Note: This headline and article was updated post-publication with confirmation of the news
Rumors swirled over the weekend that Intuit Inc. was on the verge of closing on a buy of personal finance company Credit Karma Inc. for about $7 billion in cash and stock. (The Wall Street Journal broke the news.)
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As the WSJ reported, such an acquisition would help propel Intuit further into the consumer finance space.
By Monday afternoon, Intuit had confirmed the news in a statement, saying it plans to buy Credit Karma for about $7.1 billion in cash and stock.
We thought this would be a good time to take a look at Credit Karma’s funding history. The San Francisco-based company has raised a total of $368 million since its 2007 founding by Ken Lin, according to Crunchbase data.
Most recently, in March 2018, Credit Karma skipped an IPO and cashed out for some of its existing investors via a $500 million secondary investment from Silver Lake Partners at a $3.5 billion pre-money valuation. With that deal, Silver Lake acquired a significant minority stake in the company from existing equity holders through an organized secondary process.
Credit Karma does a whole slew of things like help people keep up with, and improve, their credit ratings. It also helps people prepare and file their taxes, monitor their identities and track and manage vehicle information. It also uses advanced data modeling to analyze and identify the best financial products available for its members. As of 2018, it had originated more than $40 billion in credit products including credit cards, personal loans, mortgages, automotive financing and student loan refinancing.
And as of this month, Credit Karma says it has more than 100 million members in the United States, U.K. and Canada, including almost half of all U.S. millennials. Part of the company’s growth goes back to the fact that it offers all these things for free, making it easy for people to become members. The company makes its money when members take an offer through its site (such as for a credit card or a loan). In the case of a credit card, it gets a cut from the bank issuing that card, and in the instance of a loan, the company gets a cut from the lender who funds it.
In 2017 TechCrunch reported that the company earned “$500 million in revenue” the previous year and was profitable. In its statement today, Intuit noted that Credit Karma had “nearly $1 billion in unaudited revenue in calendar year 2019, up 20% from the previous year.”
In 2008, Pathfinder put $500,000 in Credit Karma in an angel round. The startup went on to raise $2.5 million in a Series A (back when Series As were actually this small) financing that was led by QED Investors and included participation from Founders Fund, Felicis Ventures and SV Angel, among others.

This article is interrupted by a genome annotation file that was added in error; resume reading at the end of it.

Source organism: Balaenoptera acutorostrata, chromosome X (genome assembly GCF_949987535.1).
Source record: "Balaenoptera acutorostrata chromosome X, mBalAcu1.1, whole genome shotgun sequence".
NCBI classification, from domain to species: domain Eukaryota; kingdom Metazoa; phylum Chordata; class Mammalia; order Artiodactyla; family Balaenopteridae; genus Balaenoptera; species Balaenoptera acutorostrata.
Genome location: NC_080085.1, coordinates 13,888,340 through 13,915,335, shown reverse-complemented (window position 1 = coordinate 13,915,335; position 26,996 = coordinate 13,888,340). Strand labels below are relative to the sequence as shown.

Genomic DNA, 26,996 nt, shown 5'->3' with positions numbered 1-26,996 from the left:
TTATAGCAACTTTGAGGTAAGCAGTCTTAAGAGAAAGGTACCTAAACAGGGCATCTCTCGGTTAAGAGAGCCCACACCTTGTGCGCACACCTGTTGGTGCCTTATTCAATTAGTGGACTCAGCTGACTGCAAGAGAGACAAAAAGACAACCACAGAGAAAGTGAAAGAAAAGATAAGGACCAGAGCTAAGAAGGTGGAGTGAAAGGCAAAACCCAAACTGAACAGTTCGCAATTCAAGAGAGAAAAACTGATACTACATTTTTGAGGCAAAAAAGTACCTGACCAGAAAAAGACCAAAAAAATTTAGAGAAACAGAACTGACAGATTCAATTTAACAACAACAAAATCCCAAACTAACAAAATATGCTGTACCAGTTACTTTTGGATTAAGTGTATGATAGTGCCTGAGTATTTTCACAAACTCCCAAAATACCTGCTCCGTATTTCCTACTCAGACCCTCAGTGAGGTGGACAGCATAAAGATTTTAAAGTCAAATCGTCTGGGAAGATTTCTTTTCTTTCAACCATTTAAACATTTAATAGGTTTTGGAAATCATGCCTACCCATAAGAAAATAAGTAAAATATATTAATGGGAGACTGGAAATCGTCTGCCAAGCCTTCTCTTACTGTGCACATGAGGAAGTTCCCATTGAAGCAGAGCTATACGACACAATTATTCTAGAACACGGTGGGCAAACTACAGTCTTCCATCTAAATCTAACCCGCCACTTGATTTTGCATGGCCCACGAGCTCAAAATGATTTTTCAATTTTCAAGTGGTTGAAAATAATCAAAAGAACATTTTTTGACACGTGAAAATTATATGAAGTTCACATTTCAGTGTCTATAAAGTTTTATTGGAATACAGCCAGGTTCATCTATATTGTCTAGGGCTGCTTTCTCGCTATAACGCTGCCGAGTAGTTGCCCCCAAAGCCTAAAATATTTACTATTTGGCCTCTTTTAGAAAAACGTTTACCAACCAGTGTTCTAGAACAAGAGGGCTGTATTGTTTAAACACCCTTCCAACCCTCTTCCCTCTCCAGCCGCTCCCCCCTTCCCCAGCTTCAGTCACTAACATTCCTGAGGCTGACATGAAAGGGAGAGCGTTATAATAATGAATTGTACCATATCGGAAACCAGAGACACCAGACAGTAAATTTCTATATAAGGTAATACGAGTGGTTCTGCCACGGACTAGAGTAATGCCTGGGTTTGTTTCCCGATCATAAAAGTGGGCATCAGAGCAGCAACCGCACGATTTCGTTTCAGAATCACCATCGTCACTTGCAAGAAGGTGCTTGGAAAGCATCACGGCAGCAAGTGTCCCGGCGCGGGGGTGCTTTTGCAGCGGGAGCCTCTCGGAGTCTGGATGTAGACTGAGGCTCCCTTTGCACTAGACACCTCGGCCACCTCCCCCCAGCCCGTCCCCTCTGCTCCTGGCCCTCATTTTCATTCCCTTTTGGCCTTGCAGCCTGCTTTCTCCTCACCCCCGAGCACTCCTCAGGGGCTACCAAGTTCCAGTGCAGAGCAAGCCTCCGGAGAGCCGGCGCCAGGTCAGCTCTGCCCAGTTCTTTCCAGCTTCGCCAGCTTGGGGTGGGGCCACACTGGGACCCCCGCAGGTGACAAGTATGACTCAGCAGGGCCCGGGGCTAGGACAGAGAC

By the following year, the company had raised $155 million across two tranches of a Series C round, more than five times the round of its Series B the previous year. The second tranche of that Series C, a $75 million round led by SV Angel in September 2014, gave Credit Karma a $1 billion valuation.
In June 2015, the company raised a $175 million Series D financing at a pre-money valuation of $3.3 billion.
The deal going through is a validation for the fintech space, which only saw one IPO last year in Bill.com’s public debut.
As Nathaniel Popper & Michael de la Merced of the New York Times put it, (thanks to Axios for calling out this nice excerpt):
“Intuit could try to match all the tax data its TurboTax customers provide with the credit-scoring data that Credit Karma holds. That could let Intuit serve up better customer prospects to credit card issuers—and eventually let Intuit charge lenders more for access to its hoard of data.”
In confirming the deal, Intuit CEO Sasan Goodarzi said the company’s mission is “to power prosperity around the world with a bold goal of doubling the household savings rate for customers on our platform.
“We wake up every day trying to help consumers make ends meet,” Goodarzi continued. “By joining forces with Credit Karma, we can create a personalized financial assistant that will help consumers find the right financial products, put more money in their pockets and provide insights and advice, enabling them to buy the home they’ve always dreamed about, pay for education and take the vacation they’ve always wanted.”
Illustration: Li-Anne Dias